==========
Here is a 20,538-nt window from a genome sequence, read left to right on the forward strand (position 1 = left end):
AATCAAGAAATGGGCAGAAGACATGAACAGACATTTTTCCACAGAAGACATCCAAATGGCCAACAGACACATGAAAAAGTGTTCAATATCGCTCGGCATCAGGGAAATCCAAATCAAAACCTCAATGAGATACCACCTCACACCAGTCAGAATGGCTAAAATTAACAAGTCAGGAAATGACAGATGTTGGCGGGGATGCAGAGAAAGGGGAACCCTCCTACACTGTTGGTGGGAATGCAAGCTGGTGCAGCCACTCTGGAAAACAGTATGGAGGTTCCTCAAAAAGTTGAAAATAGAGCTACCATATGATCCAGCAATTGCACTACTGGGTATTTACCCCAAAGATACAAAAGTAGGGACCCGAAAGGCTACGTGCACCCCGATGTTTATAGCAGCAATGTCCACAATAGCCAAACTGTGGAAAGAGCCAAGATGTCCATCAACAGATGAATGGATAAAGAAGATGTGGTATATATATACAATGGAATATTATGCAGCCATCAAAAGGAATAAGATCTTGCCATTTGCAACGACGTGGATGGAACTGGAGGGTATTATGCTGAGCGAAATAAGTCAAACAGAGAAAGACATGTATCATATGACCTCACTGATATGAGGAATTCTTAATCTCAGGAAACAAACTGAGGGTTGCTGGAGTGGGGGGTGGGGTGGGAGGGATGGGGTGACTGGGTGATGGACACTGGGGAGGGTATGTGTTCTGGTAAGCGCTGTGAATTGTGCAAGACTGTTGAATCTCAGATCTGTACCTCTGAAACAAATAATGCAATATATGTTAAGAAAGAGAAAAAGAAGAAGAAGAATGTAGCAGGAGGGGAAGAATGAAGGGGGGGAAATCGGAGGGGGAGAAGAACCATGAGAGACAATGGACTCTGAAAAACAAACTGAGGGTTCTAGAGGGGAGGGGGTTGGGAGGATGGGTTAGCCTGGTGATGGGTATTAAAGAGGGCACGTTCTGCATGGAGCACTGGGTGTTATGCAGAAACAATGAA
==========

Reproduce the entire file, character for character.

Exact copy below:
Here is a 20,538-nt window from a genome sequence, read left to right on the forward strand (position 1 = left end):
AATCAAGAAATGGGCAGAAGACATGAACAGACATTTTTCCACAGAAGACATCCAAATGGCCAACAGACACATGAAAAAGTGTTCAATATCGCTCGGCATCAGGGAAATCCAAATCAAAACCTCAATGAGATACCACCTCACACCAGTCAGAATGGCTAAAATTAACAAGTCAGGAAATGACAGATGTTGGCGGGGATGCAGAGAAAGGGGAACCCTCCTACACTGTTGGTGGGAATGCAAGCTGGTGCAGCCACTCTGGAAAACAGTATGGAGGTTCCTCAAAAAGTTGAAAATAGAGCTACCATATGATCCAGCAATTGCACTACTGGGTATTTACCCCAAAGATACAAAAGTAGGGACCCGAAAGGCTACGTGCACCCCGATGTTTATAGCAGCAATGTCCACAATAGCCAAACTGTGGAAAGAGCCAAGATGTCCATCAACAGATGAATGGATAAAGAAGATGTGGTATATATATACAATGGAATATTATGCAGCCATCAAAAGGAATAAGATCTTGCCATTTGCAACGACGTGGATGGAACTGGAGGGTATTATGCTGAGCGAAATAAGTCAAACAGAGAAAGACATGTATCATATGACCTCACTGATATGAGGAATTCTTAATCTCAGGAAACAAACTGAGGGTTGCTGGAGTGGGGGGTGGGGTGGGAGGGATGGGGTGACTGGGTGATGGACACTGGGGAGGGTATGTGTTCTGGTAAGCGCTGTGAATTGTGCAAGACTGTTGAATCTCAGATCTGTACCTCTGAAACAAATAATGCAATATATGTTAAGAAAGAGAAAAAGAAGAAGAAGAATGTAGCAGGAGGGGAAGAATGAAGGGGGGGAAATCGGAGGGGGAGAAGAACCATGAGAGACAATGGACTCTGAAAAACAAACTGAGGGTTCTAGAGGGGAGGGGGTTGGGAGGATGGGTTAGCCTGGTGATGGGTATTAAAGAGGGCACGTTCTGCATGGAGCACTGGGTGTTATGCAGAAACAATGAA